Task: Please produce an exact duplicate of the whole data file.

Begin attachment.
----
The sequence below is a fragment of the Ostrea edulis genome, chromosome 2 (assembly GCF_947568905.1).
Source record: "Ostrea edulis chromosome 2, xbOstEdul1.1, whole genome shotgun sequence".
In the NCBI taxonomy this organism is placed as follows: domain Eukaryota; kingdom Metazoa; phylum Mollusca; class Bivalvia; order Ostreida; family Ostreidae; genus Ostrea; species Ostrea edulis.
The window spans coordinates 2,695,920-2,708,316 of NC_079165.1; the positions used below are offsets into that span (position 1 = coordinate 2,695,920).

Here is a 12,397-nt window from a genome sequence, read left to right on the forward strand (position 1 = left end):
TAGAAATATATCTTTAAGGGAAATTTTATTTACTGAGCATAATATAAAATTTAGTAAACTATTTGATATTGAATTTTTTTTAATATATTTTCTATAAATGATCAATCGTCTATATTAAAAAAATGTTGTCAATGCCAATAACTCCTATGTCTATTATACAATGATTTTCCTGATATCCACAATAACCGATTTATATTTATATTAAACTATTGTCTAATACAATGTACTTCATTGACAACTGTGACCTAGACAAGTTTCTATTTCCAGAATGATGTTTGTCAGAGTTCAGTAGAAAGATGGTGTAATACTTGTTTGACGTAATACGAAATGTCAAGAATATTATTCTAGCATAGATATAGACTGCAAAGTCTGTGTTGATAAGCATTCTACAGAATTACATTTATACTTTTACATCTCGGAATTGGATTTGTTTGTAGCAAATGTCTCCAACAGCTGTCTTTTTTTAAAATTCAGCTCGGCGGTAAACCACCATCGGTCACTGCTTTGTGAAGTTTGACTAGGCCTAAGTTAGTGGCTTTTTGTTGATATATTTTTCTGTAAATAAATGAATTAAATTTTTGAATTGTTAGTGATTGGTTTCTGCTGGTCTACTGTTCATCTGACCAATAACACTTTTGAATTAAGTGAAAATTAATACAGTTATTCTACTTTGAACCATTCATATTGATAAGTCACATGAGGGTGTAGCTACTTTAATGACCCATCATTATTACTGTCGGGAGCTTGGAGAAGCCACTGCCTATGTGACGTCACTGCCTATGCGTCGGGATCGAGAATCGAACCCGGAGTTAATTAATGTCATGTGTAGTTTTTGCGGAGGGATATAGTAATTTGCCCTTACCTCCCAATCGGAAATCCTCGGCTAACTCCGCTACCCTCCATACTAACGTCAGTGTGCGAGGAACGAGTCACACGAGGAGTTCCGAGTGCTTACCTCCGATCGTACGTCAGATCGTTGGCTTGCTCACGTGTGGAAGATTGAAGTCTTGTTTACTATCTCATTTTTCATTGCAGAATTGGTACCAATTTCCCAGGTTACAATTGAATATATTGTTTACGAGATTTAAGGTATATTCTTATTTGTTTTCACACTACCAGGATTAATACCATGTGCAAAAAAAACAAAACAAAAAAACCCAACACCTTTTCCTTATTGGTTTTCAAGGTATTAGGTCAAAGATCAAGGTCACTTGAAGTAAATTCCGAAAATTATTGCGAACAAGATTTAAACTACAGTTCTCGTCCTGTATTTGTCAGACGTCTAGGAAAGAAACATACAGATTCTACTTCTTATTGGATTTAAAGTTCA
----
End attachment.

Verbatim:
The sequence below is a fragment of the Ostrea edulis genome, chromosome 2 (assembly GCF_947568905.1).
Source record: "Ostrea edulis chromosome 2, xbOstEdul1.1, whole genome shotgun sequence".
In the NCBI taxonomy this organism is placed as follows: domain Eukaryota; kingdom Metazoa; phylum Mollusca; class Bivalvia; order Ostreida; family Ostreidae; genus Ostrea; species Ostrea edulis.
The window spans coordinates 2,695,920-2,708,316 of NC_079165.1; the positions used below are offsets into that span (position 1 = coordinate 2,695,920).

Here is a 12,397-nt window from a genome sequence, read left to right on the forward strand (position 1 = left end):
TAGAAATATATCTTTAAGGGAAATTTTATTTACTGAGCATAATATAAAATTTAGTAAACTATTTGATATTGAATTTTTTTTAATATATTTTCTATAAATGATCAATCGTCTATATTAAAAAAATGTTGTCAATGCCAATAACTCCTATGTCTATTATACAATGATTTTCCTGATATCCACAATAACCGATTTATATTTATATTAAACTATTGTCTAATACAATGTACTTCATTGACAACTGTGACCTAGACAAGTTTCTATTTCCAGAATGATGTTTGTCAGAGTTCAGTAGAAAGATGGTGTAATACTTGTTTGACGTAATACGAAATGTCAAGAATATTATTCTAGCATAGATATAGACTGCAAAGTCTGTGTTGATAAGCATTCTACAGAATTACATTTATACTTTTACATCTCGGAATTGGATTTGTTTGTAGCAAATGTCTCCAACAGCTGTCTTTTTTTAAAATTCAGCTCGGCGGTAAACCACCATCGGTCACTGCTTTGTGAAGTTTGACTAGGCCTAAGTTAGTGGCTTTTTGTTGATATATTTTTCTGTAAATAAATGAATTAAATTTTTGAATTGTTAGTGATTGGTTTCTGCTGGTCTACTGTTCATCTGACCAATAACACTTTTGAATTAAGTGAAAATTAATACAGTTATTCTACTTTGAACCATTCATATTGATAAGTCACATGAGGGTGTAGCTACTTTAATGACCCATCATTATTACTGTCGGGAGCTTGGAGAAGCCACTGCCTATGTGACGTCACTGCCTATGCGTCGGGATCGAGAATCGAACCCGGAGTTAATTAATGTCATGTGTAGTTTTTGCGGAGGGATATAGTAATTTGCCCTTACCTCCCAATCGGAAATCCTCGGCTAACTCCGCTACCCTCCATACTAACGTCAGTGTGCGAGGAACGAGTCACACGAGGAGTTCCGAGTGCTTACCTCCGATCGTACGTCAGATCGTTGGCTTGCTCACGTGTGGAAGATTGAAGTCTTGTTTACTATCTCATTTTTCATTGCAGAATTGGTACCAATTTCCCAGGTTACAATTGAATATATTGTTTACGAGATTTAAGGTATATTCTTATTTGTTTTCACACTACCAGGATTAATACCATGTGCAAAAAAAACAAAACAAAAAAACCCAACACCTTTTCCTTATTGGTTTTCAAGGTATTAGGTCAAAGATCAAGGTCACTTGAAGTAAATTCCGAAAATTATTGCGAACAAGATTTAAACTACAGTTCTCGTCCTGTATTTGTCAGACGTCTAGGAAAGAAACATACAGATTCTACTTCTTATTGGATTTAAAGTTCA